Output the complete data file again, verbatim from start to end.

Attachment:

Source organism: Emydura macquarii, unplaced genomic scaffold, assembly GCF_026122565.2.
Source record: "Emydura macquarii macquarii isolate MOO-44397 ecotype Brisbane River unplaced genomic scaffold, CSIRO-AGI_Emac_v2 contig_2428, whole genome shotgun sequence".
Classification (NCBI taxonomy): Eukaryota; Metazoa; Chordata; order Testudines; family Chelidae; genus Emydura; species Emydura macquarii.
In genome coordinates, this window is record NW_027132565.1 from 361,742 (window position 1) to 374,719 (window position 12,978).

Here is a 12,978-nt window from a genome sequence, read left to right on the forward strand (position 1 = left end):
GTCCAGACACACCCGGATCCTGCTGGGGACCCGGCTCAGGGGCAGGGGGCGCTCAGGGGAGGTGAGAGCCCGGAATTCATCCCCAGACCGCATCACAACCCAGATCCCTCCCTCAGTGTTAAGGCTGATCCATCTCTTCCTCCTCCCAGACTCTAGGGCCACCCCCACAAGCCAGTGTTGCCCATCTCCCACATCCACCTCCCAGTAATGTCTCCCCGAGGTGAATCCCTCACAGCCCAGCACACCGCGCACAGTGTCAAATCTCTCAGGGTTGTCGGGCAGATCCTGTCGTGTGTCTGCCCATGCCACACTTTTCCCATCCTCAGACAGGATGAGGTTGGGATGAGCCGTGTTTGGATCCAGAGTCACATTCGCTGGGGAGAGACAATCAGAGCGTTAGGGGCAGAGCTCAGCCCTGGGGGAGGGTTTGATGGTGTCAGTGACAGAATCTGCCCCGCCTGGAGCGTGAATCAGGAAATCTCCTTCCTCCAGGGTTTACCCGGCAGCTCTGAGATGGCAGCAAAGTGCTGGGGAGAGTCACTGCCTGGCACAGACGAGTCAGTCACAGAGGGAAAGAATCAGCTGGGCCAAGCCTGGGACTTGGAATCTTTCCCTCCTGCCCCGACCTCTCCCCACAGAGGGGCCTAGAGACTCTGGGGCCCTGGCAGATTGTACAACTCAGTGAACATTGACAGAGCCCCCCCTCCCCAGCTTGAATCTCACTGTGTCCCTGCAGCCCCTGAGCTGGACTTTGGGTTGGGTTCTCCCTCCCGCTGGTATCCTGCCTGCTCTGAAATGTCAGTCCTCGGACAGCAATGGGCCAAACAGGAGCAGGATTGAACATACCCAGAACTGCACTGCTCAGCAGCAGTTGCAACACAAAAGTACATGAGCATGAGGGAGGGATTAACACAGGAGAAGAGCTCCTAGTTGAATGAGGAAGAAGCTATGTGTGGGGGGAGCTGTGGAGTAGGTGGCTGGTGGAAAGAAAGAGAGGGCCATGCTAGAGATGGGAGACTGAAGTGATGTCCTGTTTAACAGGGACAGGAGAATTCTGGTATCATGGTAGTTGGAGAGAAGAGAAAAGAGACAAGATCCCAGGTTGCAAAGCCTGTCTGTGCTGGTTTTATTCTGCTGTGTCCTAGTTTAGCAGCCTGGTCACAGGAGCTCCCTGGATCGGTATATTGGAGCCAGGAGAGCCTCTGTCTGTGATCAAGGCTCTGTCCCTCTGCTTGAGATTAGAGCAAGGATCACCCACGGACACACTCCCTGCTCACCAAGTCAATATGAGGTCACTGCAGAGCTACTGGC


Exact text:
Source organism: Emydura macquarii, unplaced genomic scaffold, assembly GCF_026122565.2.
Source record: "Emydura macquarii macquarii isolate MOO-44397 ecotype Brisbane River unplaced genomic scaffold, CSIRO-AGI_Emac_v2 contig_2428, whole genome shotgun sequence".
Classification (NCBI taxonomy): Eukaryota; Metazoa; Chordata; order Testudines; family Chelidae; genus Emydura; species Emydura macquarii.
In genome coordinates, this window is record NW_027132565.1 from 361,742 (window position 1) to 374,719 (window position 12,978).

Here is a 12,978-nt window from a genome sequence, read left to right on the forward strand (position 1 = left end):
GTCCAGACACACCCGGATCCTGCTGGGGACCCGGCTCAGGGGCAGGGGGCGCTCAGGGGAGGTGAGAGCCCGGAATTCATCCCCAGACCGCATCACAACCCAGATCCCTCCCTCAGTGTTAAGGCTGATCCATCTCTTCCTCCTCCCAGACTCTAGGGCCACCCCCACAAGCCAGTGTTGCCCATCTCCCACATCCACCTCCCAGTAATGTCTCCCCGAGGTGAATCCCTCACAGCCCAGCACACCGCGCACAGTGTCAAATCTCTCAGGGTTGTCGGGCAGATCCTGTCGTGTGTCTGCCCATGCCACACTTTTCCCATCCTCAGACAGGATGAGGTTGGGATGAGCCGTGTTTGGATCCAGAGTCACATTCGCTGGGGAGAGACAATCAGAGCGTTAGGGGCAGAGCTCAGCCCTGGGGGAGGGTTTGATGGTGTCAGTGACAGAATCTGCCCCGCCTGGAGCGTGAATCAGGAAATCTCCTTCCTCCAGGGTTTACCCGGCAGCTCTGAGATGGCAGCAAAGTGCTGGGGAGAGTCACTGCCTGGCACAGACGAGTCAGTCACAGAGGGAAAGAATCAGCTGGGCCAAGCCTGGGACTTGGAATCTTTCCCTCCTGCCCCGACCTCTCCCCACAGAGGGGCCTAGAGACTCTGGGGCCCTGGCAGATTGTACAACTCAGTGAACATTGACAGAGCCCCCCCTCCCCAGCTTGAATCTCACTGTGTCCCTGCAGCCCCTGAGCTGGACTTTGGGTTGGGTTCTCCCTCCCGCTGGTATCCTGCCTGCTCTGAAATGTCAGTCCTCGGACAGCAATGGGCCAAACAGGAGCAGGATTGAACATACCCAGAACTGCACTGCTCAGCAGCAGTTGCAACACAAAAGTACATGAGCATGAGGGAGGGATTAACACAGGAGAAGAGCTCCTAGTTGAATGAGGAAGAAGCTATGTGTGGGGGGAGCTGTGGAGTAGGTGGCTGGTGGAAAGAAAGAGAGGGCCATGCTAGAGATGGGAGACTGAAGTGATGTCCTGTTTAACAGGGACAGGAGAATTCTGGTATCATGGTAGTTGGAGAGAAGAGAAAAGAGACAAGATCCCAGGTTGCAAAGCCTGTCTGTGCTGGTTTTATTCTGCTGTGTCCTAGTTTAGCAGCCTGGTCACAGGAGCTCCCTGGATCGGTATATTGGAGCCAGGAGAGCCTCTGTCTGTGATCAAGGCTCTGTCCCTCTGCTTGAGATTAGAGCAAGGATCACCCACGGACACACTCCCTGCTCACCAAGTCAATATGAGGTCACTGCAGAGCTACTGGC